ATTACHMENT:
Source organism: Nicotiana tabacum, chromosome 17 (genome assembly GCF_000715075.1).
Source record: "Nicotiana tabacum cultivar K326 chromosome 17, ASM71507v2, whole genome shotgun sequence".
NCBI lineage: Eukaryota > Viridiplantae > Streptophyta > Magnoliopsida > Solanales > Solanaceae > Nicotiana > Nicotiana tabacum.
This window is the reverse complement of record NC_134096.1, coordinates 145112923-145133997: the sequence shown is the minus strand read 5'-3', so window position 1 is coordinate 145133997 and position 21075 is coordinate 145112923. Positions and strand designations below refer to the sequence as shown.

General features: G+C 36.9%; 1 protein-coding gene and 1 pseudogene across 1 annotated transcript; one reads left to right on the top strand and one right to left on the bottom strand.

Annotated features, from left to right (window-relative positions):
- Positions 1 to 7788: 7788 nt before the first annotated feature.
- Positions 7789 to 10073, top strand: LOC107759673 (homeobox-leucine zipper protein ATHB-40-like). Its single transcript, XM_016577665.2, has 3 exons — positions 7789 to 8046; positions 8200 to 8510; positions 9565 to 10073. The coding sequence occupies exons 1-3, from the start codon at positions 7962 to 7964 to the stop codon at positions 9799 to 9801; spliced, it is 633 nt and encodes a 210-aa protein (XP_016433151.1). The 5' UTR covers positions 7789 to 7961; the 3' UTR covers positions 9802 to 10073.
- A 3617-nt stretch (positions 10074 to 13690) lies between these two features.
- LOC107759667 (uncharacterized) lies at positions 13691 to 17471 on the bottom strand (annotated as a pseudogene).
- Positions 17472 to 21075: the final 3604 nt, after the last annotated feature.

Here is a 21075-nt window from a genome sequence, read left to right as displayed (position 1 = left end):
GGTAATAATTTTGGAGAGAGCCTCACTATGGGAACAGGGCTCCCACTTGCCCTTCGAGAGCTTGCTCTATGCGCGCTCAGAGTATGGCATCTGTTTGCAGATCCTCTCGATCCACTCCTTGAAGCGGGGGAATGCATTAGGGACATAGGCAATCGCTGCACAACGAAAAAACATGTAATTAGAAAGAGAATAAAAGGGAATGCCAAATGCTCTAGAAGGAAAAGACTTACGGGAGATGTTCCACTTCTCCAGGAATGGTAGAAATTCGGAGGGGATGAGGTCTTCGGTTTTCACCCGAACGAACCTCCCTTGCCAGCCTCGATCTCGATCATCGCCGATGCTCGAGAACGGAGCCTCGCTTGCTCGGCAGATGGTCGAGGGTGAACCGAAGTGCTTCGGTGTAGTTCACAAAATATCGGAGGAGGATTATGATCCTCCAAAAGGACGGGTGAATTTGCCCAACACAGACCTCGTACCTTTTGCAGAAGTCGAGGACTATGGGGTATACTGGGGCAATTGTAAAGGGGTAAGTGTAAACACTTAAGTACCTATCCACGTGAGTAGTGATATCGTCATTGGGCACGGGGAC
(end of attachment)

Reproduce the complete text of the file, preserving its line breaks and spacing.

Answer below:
Source organism: Nicotiana tabacum, chromosome 17 (genome assembly GCF_000715075.1).
Source record: "Nicotiana tabacum cultivar K326 chromosome 17, ASM71507v2, whole genome shotgun sequence".
NCBI lineage: Eukaryota > Viridiplantae > Streptophyta > Magnoliopsida > Solanales > Solanaceae > Nicotiana > Nicotiana tabacum.
This window is the reverse complement of record NC_134096.1, coordinates 145112923-145133997: the sequence shown is the minus strand read 5'-3', so window position 1 is coordinate 145133997 and position 21075 is coordinate 145112923. Positions and strand designations below refer to the sequence as shown.

General features: G+C 36.9%; 1 protein-coding gene and 1 pseudogene across 1 annotated transcript; one reads left to right on the top strand and one right to left on the bottom strand.

Annotated features, from left to right (window-relative positions):
- Positions 1 to 7788: 7788 nt before the first annotated feature.
- Positions 7789 to 10073, top strand: LOC107759673 (homeobox-leucine zipper protein ATHB-40-like). Its single transcript, XM_016577665.2, has 3 exons — positions 7789 to 8046; positions 8200 to 8510; positions 9565 to 10073. The coding sequence occupies exons 1-3, from the start codon at positions 7962 to 7964 to the stop codon at positions 9799 to 9801; spliced, it is 633 nt and encodes a 210-aa protein (XP_016433151.1). The 5' UTR covers positions 7789 to 7961; the 3' UTR covers positions 9802 to 10073.
- A 3617-nt stretch (positions 10074 to 13690) lies between these two features.
- LOC107759667 (uncharacterized) lies at positions 13691 to 17471 on the bottom strand (annotated as a pseudogene).
- Positions 17472 to 21075: the final 3604 nt, after the last annotated feature.

Here is a 21075-nt window from a genome sequence, read left to right as displayed (position 1 = left end):
GGTAATAATTTTGGAGAGAGCCTCACTATGGGAACAGGGCTCCCACTTGCCCTTCGAGAGCTTGCTCTATGCGCGCTCAGAGTATGGCATCTGTTTGCAGATCCTCTCGATCCACTCCTTGAAGCGGGGGAATGCATTAGGGACATAGGCAATCGCTGCACAACGAAAAAACATGTAATTAGAAAGAGAATAAAAGGGAATGCCAAATGCTCTAGAAGGAAAAGACTTACGGGAGATGTTCCACTTCTCCAGGAATGGTAGAAATTCGGAGGGGATGAGGTCTTCGGTTTTCACCCGAACGAACCTCCCTTGCCAGCCTCGATCTCGATCATCGCCGATGCTCGAGAACGGAGCCTCGCTTGCTCGGCAGATGGTCGAGGGTGAACCGAAGTGCTTCGGTGTAGTTCACAAAATATCGGAGGAGGATTATGATCCTCCAAAAGGACGGGTGAATTTGCCCAACACAGACCTCGTACCTTTTGCAGAAGTCGAGGACTATGGGGTATACTGGGGCAATTGTAAAGGGGTAAGTGTAAACACTTAAGTACCTATCCACGTGAGTAGTGATATCGTCATTGGGCACGGGGAC